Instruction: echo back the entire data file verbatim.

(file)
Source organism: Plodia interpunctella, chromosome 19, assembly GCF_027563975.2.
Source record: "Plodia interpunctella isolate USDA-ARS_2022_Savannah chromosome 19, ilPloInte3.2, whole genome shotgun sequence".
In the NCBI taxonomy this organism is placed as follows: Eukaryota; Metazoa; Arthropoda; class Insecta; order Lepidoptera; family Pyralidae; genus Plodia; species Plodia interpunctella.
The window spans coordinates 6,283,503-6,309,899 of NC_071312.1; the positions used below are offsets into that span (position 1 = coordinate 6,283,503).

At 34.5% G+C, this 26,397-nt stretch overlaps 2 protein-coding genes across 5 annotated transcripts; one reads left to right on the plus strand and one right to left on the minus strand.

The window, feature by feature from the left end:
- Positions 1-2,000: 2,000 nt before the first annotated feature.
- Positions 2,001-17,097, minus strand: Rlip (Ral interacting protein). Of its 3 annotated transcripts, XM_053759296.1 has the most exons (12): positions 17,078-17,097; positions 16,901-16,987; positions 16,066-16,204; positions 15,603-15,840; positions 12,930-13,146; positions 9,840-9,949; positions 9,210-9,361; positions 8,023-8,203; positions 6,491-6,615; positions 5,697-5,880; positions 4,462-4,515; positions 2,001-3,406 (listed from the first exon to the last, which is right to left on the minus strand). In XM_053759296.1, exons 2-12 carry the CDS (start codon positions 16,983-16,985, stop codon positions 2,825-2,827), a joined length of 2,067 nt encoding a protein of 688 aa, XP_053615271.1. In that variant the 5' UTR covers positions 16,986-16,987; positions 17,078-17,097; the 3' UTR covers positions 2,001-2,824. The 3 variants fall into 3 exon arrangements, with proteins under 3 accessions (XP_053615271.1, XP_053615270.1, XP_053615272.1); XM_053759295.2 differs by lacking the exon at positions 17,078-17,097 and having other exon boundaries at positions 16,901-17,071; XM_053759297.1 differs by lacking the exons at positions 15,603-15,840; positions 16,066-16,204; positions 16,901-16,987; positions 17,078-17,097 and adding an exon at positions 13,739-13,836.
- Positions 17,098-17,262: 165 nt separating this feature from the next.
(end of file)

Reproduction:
Source organism: Plodia interpunctella, chromosome 19, assembly GCF_027563975.2.
Source record: "Plodia interpunctella isolate USDA-ARS_2022_Savannah chromosome 19, ilPloInte3.2, whole genome shotgun sequence".
In the NCBI taxonomy this organism is placed as follows: Eukaryota; Metazoa; Arthropoda; class Insecta; order Lepidoptera; family Pyralidae; genus Plodia; species Plodia interpunctella.
The window spans coordinates 6,283,503-6,309,899 of NC_071312.1; the positions used below are offsets into that span (position 1 = coordinate 6,283,503).

At 34.5% G+C, this 26,397-nt stretch overlaps 2 protein-coding genes across 5 annotated transcripts; one reads left to right on the plus strand and one right to left on the minus strand.

The window, feature by feature from the left end:
- Positions 1-2,000: 2,000 nt before the first annotated feature.
- Positions 2,001-17,097, minus strand: Rlip (Ral interacting protein). Of its 3 annotated transcripts, XM_053759296.1 has the most exons (12): positions 17,078-17,097; positions 16,901-16,987; positions 16,066-16,204; positions 15,603-15,840; positions 12,930-13,146; positions 9,840-9,949; positions 9,210-9,361; positions 8,023-8,203; positions 6,491-6,615; positions 5,697-5,880; positions 4,462-4,515; positions 2,001-3,406 (listed from the first exon to the last, which is right to left on the minus strand). In XM_053759296.1, exons 2-12 carry the CDS (start codon positions 16,983-16,985, stop codon positions 2,825-2,827), a joined length of 2,067 nt encoding a protein of 688 aa, XP_053615271.1. In that variant the 5' UTR covers positions 16,986-16,987; positions 17,078-17,097; the 3' UTR covers positions 2,001-2,824. The 3 variants fall into 3 exon arrangements, with proteins under 3 accessions (XP_053615271.1, XP_053615270.1, XP_053615272.1); XM_053759295.2 differs by lacking the exon at positions 17,078-17,097 and having other exon boundaries at positions 16,901-17,071; XM_053759297.1 differs by lacking the exons at positions 15,603-15,840; positions 16,066-16,204; positions 16,901-16,987; positions 17,078-17,097 and adding an exon at positions 13,739-13,836.
- Positions 17,098-17,262: 165 nt separating this feature from the next.